22 / Jeremy B.C. Jackson of dissolved organic matter into the surrounding water that destabilizes microbial communities on corals and promotes coral disease (Nugues et al., 2004; Kline et al., 2006; JE Smith et al., 2006; Hoegh-Guldberg et al., 2007), or by smothering the crustose coralline algae that are necessary cues for coral larvae to recruit (Carpenter and Edmunds, 2006). Increased abundance of fish or sea urchins is associated with a decline in macroalgae (Newman et al., 2006; Mumby et al., 2007) and increased coral recruitment (Carpenter and Edmunds, 2006). Coral cover has not increased, however, presumably because of the slow growth and long generation times of corals compared with fish and macroalgae (Jackson, 1991; Pandolfi et al., 2005; Newman et al., 2006).

Ocean Warming and Acidification

Rising temperatures and falling pH are as ominous for the future of corals and coral reefs (Knowlton, 2001; Hughes et al., 2003; Kleypas et al., 2006; Hoegh-Guldberg et al., 2007) as for calcareous plankton (Riebesell, 2004). Warming has caused mass mortality of corals by coral bleaching that has increased in frequency and intensity over the past two to three decades. Reduction of pH reduces coral growth rates and skeletal density, and may eventually stop calcification entirely, so that corals lose their skeletons and resemble small colonial sea anemones (Fine and Tchernov, 2007). Regardless of whether or not the corals can survive under such circumstances, reef formation would be severely reduced or halted if acidification proceeded at current rates.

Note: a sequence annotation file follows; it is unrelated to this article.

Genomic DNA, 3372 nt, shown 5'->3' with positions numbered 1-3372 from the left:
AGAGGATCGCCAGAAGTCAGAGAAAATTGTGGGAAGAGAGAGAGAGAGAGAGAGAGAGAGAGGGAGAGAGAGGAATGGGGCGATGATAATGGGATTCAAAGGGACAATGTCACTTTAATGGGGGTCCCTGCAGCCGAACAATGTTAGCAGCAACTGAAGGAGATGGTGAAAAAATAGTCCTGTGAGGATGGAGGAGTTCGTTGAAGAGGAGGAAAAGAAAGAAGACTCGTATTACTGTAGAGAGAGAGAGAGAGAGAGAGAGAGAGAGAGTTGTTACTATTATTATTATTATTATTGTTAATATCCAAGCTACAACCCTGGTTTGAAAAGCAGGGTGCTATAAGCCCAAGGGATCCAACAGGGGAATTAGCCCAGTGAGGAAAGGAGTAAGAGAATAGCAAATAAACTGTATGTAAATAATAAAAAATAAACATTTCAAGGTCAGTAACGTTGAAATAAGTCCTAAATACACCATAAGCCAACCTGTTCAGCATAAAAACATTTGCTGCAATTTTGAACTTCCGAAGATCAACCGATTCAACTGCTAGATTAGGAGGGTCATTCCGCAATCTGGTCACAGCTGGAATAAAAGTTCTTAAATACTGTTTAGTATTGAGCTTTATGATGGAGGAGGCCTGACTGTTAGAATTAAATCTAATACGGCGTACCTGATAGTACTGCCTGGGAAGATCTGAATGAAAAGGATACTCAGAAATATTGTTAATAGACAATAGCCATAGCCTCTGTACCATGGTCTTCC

Climate change exacerbates local stress due to overfishing and decline in water quality (Pandolfi et al., 2005; Newton et al., 2007; Knowlton and Jackson, 2008), but the reverse is also true to the extent that the unpopulated, unfished, and unpolluted atolls of the central Pacific still possess «50% coral cover while other reefs in the Pacific have less than half that amount (Bruno and Selig, 2007; McClanahan et al., 2007; Knowlton and Jackson, 2008). This is the only good news I know of for coral reefs, and there is a pressing need to study these reefs to determine why corals have so far persisted in such abundance and the degree to which coral community composition is shifting toward more physiologically resilient species or to those with shorter generation times and faster growth. Ultimately, however, it is difficult to imagine how corals will be able to survive or reefs persist if the rise in CO2 continues unabated.


The overall status of the four major categories of ocean ecosystems and the principal drivers of their degradation are summarized in Table 1.3.

TABLE 1.3 Status and Trends of Major Ocean Ecosystems Defined by Principal Symptoms and Drivers of Degradation in the >99% of the Global Ocean That Is Unprotected from Exploitation

Coral reefs: Critically endangered

Symptoms: Live coral reduced 50-93%; fish populations reduced 90%; apex predators virtually absent; other megafauna reduced by 90-100%; population explosions of seaweeds; loss of complex habitat; mass mortality of corals from disease and coral bleaching

Drivers: Overfishing, warming and acidification due to increasing CO2, runoff of nutrients and toxins, invasive species

Estuaries and coastal seas: Critically endangered

Symptoms: Marshlands, mangroves, seagrasses, and oyster reefs reduced 67-91%; fish and other shellfish populations reduced 50-80%; eutrophication and hypoxia, sometimes of entire estuaries, with mass mortality of fishes and invertebrates; loss of native species; toxic algal blooms; outbreaks of disease; contamination and infection of fish and shellfish; human disease Drivers: Overfishing; runoff of nutrients and toxins; warming due to rise of CO2; invasive species; coastal land use